Systemic lupus erythematosus (SLE) is an autoimmune condition. There are lots of different types of autoimmune conditions, which all affect the body in different ways.
Your immune system usually helps to protect the body from infection and illness by making cells that are known as antibodies. The antibodies attack bacteria and viruses, which help prevent you from becoming ill.
An autoimmune condition causes your immune system to react abnormally. Instead of attacking foreign cells, such as bacteria, the antibodies start attacking your body’s own healthy cells and tissue. This is what causes the symptoms of SLE.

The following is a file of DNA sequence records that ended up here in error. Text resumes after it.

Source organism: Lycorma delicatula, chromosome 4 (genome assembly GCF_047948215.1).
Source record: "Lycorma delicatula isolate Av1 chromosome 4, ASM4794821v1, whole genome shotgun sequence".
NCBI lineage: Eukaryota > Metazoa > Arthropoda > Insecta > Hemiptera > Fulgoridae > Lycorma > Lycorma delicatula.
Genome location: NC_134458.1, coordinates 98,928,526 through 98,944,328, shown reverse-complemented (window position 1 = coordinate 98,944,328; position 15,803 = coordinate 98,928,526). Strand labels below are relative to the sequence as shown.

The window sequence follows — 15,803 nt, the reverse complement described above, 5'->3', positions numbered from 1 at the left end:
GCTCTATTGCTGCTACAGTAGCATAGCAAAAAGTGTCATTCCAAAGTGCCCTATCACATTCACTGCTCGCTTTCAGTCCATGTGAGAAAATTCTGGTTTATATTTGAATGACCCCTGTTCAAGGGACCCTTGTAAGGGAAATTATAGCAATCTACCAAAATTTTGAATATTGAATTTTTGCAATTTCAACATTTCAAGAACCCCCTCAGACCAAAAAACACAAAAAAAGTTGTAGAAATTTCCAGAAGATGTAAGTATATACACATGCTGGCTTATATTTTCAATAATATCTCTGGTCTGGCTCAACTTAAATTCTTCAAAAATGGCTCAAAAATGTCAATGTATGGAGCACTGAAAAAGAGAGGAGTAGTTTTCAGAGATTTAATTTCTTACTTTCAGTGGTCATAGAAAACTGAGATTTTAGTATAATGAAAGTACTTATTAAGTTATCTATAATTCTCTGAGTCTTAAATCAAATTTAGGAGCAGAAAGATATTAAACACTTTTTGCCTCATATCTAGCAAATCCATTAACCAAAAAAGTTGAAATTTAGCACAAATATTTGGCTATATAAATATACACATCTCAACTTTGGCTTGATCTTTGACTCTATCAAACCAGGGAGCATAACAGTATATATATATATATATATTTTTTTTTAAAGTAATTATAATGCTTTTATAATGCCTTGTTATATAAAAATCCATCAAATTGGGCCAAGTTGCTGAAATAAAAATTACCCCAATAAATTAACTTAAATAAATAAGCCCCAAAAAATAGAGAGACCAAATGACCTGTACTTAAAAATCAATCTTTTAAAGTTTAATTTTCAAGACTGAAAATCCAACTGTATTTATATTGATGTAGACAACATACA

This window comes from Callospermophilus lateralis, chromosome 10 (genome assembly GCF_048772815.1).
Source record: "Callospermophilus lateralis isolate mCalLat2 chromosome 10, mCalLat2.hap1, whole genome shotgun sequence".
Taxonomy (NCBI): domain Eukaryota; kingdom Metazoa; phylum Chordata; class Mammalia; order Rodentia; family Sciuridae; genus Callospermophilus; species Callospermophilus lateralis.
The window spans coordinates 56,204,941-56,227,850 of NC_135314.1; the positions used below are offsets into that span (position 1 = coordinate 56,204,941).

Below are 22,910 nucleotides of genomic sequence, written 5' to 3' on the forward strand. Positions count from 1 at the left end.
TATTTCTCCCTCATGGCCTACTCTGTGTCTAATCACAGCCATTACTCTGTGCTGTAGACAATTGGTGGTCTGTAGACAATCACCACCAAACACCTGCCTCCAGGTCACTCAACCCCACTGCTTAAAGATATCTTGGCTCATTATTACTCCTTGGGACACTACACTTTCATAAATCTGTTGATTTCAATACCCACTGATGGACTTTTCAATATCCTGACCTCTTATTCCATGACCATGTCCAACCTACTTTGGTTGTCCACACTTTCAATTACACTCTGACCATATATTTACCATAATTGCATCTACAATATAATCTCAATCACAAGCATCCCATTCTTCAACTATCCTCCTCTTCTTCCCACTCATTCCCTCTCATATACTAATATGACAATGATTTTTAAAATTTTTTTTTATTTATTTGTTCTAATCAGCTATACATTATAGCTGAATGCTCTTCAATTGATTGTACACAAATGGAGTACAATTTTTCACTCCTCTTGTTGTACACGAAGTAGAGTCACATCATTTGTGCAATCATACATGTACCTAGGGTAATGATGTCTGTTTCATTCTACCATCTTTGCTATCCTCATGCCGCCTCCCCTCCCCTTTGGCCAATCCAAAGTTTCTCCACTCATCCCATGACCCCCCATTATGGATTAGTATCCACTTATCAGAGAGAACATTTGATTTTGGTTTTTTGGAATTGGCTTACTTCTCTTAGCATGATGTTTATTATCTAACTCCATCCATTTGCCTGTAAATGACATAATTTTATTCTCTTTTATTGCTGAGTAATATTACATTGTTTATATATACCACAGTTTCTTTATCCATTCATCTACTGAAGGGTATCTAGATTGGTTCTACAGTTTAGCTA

What causes autoimmune conditions?
The exact cause of autoimmune conditions such as SLE is unknown. It is thought that they may be caused by a combination of genetic and environmental trigger factors.
However, even though your genetics may affect your chances of developing SLE, it does not necessarily mean that you will inherit the condition itself. For example, people with SLE often do not have parents or children with the condition.
Instead, the genetic information you receive from your parents may make you more predisposed to developing autoimmune conditions, such as SLE. If you have a predisposition to SLE and you come into contact with a trigger factor in your environment (see below), you may go on to develop the condition.
The possible trigger factors of SLE include:
- Prolonged use of some medicines.
- Exposure to sunlight.
- Hormonal changes.
LUPUS IS NEITHER CONTAGIOUS OR INFECTIOUS